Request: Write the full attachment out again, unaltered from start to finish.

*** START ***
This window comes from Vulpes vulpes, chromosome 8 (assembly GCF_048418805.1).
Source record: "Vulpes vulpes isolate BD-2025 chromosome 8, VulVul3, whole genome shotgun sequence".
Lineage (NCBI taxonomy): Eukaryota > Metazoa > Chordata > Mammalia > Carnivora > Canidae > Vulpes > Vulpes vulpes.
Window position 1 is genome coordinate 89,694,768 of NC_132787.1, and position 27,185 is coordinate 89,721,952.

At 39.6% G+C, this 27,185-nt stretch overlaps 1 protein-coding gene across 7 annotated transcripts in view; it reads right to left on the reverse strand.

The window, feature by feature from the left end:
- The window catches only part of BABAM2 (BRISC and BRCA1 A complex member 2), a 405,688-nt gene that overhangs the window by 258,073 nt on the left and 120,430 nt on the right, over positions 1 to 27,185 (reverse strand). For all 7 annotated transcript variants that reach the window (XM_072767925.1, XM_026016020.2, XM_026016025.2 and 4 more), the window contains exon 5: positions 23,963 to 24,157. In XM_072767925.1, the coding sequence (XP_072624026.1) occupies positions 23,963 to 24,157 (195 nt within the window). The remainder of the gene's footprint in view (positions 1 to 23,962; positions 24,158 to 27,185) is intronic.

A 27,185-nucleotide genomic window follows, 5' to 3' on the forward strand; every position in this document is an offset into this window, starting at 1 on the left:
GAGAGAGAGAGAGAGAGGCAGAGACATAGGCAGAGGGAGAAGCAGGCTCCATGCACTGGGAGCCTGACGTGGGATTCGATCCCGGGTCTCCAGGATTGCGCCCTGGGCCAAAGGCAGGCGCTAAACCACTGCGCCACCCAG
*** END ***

This window comes from Vulpes vulpes, chromosome 8 (assembly GCF_048418805.1).
Source record: "Vulpes vulpes isolate BD-2025 chromosome 8, VulVul3, whole genome shotgun sequence".
Lineage (NCBI taxonomy): Eukaryota > Metazoa > Chordata > Mammalia > Carnivora > Canidae > Vulpes > Vulpes vulpes.
Window position 1 is genome coordinate 89,694,768 of NC_132787.1, and position 27,185 is coordinate 89,721,952.

At 39.6% G+C, this 27,185-nt stretch overlaps 1 protein-coding gene across 7 annotated transcripts in view; it reads right to left on the reverse strand.

The window, feature by feature from the left end:
- The window catches only part of BABAM2 (BRISC and BRCA1 A complex member 2), a 405,688-nt gene that overhangs the window by 258,073 nt on the left and 120,430 nt on the right, over positions 1 to 27,185 (reverse strand). For all 7 annotated transcript variants that reach the window (XM_072767925.1, XM_026016020.2, XM_026016025.2 and 4 more), the window contains exon 5: positions 23,963 to 24,157. In XM_072767925.1, the coding sequence (XP_072624026.1) occupies positions 23,963 to 24,157 (195 nt within the window). The remainder of the gene's footprint in view (positions 1 to 23,962; positions 24,158 to 27,185) is intronic.

A 27,185-nucleotide genomic window follows, 5' to 3' on the forward strand; every position in this document is an offset into this window, starting at 1 on the left:
GAGAGAGAGAGAGAGAGGCAGAGACATAGGCAGAGGGAGAAGCAGGCTCCATGCACTGGGAGCCTGACGTGGGATTCGATCCCGGGTCTCCAGGATTGCGCCCTGGGCCAAAGGCAGGCGCTAAACCACTGCGCCACCCAG